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Who deserves the top spot after GG Jackson's reclassification?

The trend of top prospects reclassifying isn't going anywhere. A year ago, three different players that held down the No. 1 spot in the Rivals150 bounced from the 2022 class into 2021 and joined the teams with which they signed a season early.

South Carolina signee GG Jackson is simply following in their footsteps.

Jackson departs the class of 2023 in favor of the class of 2022, leaving the top spot vacant and putting us here at Rivals in a familiar pickle.

The situation is a toothache. Everyone knows something has to be done about it, but nobody is particularly excited to do it. There’s simply no slam-dunk candidate to claim the top spot.

To be honest, even discussing it makes me want to walk into the sea or vanish into the woods like a more stylish Henry David Thoreau. Sadly, my bosses tell me that neither is an option, so let’s take a deep, calming breath and examine the possibilities.


RELATED: GG Jackson to reclassify, sign with South Carolina

CLASS OF 2023 RANKINGS: Rivals250 | Team | Position | State

CLASS OF 2024 RANKINGS: Rivals250 | Team | Position | State

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Xavier Booker
Xavier Booker (Nick Lucero/

WHY BOOKER: Booker, who currently sits in the No. 2 spot, might have the highest upside of any player in this class. His combination of length and athleticism is rare and his physical tools are unmatched. If he develops from a skill standpoint and becomes more consistent on the effort front, he could become truly special.

WHY NOT BOOKER: His standing as a late bloomer makes Booker’s sample size against truly elite competition smaller than the other prospects on this list. He also has a tendency to take stretches of games off. He’s a bit of a high-risk, high-reward option at the top spot because he’s not as battle tested as other candidates.



WHY EDWARDS: Edwards’ trajectory is encouraging, as he seems to get a little better with each passing month. He led his team somewhat deep into Peach Jam this year and is shooting the ball better than he was at this time a year ago. He’s as well-rounded as any player in the class and impacts games on the glass as well as attacking the rim in transition.

WHY NOT EDWARDS: Edwards isn’t always as assertive as he should be in the half court. He also tends to shut down if his shot isn’t falling early. Making a player No. 1 when he plays like No. 51 on some occasions is a big risk. Edwards has a very high floor, but his ceiling might not be quite as high as some other prospects.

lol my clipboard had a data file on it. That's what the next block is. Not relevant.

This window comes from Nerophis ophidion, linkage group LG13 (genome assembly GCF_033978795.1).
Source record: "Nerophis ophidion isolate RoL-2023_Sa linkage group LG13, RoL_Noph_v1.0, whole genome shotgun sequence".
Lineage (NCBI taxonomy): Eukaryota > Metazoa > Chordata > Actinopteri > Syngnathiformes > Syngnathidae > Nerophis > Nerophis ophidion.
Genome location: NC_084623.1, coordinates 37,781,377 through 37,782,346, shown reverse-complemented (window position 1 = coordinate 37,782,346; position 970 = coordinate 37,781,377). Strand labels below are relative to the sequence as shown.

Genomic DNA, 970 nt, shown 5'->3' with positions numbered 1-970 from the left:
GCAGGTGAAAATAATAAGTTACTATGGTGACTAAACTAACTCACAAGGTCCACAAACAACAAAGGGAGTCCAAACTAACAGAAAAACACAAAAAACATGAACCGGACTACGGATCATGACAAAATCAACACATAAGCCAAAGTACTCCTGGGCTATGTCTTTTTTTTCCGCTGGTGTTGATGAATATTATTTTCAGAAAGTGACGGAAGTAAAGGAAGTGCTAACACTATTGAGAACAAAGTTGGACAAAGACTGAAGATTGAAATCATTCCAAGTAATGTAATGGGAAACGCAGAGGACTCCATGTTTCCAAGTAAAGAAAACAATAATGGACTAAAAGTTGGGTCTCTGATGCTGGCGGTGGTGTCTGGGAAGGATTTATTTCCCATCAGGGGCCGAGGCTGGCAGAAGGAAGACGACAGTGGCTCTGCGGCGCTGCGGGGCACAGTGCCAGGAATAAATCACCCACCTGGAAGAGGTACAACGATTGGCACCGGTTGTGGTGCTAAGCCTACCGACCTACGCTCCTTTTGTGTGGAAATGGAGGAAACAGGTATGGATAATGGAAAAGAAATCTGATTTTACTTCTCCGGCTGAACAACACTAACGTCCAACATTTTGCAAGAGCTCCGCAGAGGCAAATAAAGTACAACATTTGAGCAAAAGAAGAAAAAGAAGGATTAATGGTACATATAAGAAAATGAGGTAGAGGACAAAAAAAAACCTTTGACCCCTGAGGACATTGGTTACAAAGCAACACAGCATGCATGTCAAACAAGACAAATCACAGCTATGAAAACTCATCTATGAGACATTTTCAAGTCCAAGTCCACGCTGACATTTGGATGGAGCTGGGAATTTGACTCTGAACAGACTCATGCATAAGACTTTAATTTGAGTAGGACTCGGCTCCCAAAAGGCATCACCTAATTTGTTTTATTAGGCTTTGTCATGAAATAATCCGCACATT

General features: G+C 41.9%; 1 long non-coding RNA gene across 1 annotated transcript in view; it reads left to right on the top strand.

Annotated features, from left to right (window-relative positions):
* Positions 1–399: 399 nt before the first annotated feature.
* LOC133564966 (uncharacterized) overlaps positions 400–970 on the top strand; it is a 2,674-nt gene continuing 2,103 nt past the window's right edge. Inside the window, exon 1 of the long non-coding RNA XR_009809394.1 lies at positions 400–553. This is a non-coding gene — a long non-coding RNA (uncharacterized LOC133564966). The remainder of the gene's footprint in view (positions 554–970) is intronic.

WHY DILLINGHAM: A quick and dynamic point guard that scores as well as he dictates the speed of the game, Dillingham never seems out of control despite being capable of playing at an absolutely breakneck pace. He’s a confident passer with an incredibly tight handle that allows him to make something out of nothing on the offensive end.

WHY NOT DILLINGHAM: Despite his effectiveness as a high school point guard, Dillingham’s slight stature is a concern when projecting him through college and into the pros. Denying that is being intentionally obtuse, even if his production at this level is off the charts. His defensive ability and versatility leave something to be desired.



WHY WAGNER: Wagner has been No. 1 before and looked like the safe bet not long ago. He has the pedigree and, when he is at his very best, can absolutely take over games from a scoring standpoint. He’s a true three-level scorer that has an impressive level of creativity in his game. He has some versatility as a defender and the effort on that side of the ball is almost always there. He’s a hyper-skilled prospect with an undeniable pro future, making him a safe option.

WHY NOT WAGNER: Wagner sometimes has trouble impacting games when he isn’t at his best from a scoring standpoint, which has led to some seriously inefficient outings in the past year. His performances were uneven from a statistical standpoint at Peach Jam, where one solid outing was followed by a less-than-stellar one.



South Carolina fans won’t mind that Jackson’s reclassification cost him his No. 1 ranking. They still have their most talented recruit in years and optimism for the upcoming season and the Lamont Paris Era is off the charts. It’s hard to imagine a better start to a new era.

As a 2023 recruit Jackson was undoubtedly the best prospect in the class and would have held on to his top billing after an impressive performance at this year’s Peach Jam. As a member of the 2022 class, he seems less polished than a handful of his peers and has been slotted at No. 6, one spot below Duke signee Kyle Filipowski, who was very much in the discussion for the top spot in the class by the end of the cycle.

There will likely be some early-season growing pains for Jackson, especially when it comes to rebounding and defense, as he attempts to adjust to the college game, but he remains a top-flight prospect with an NBA future.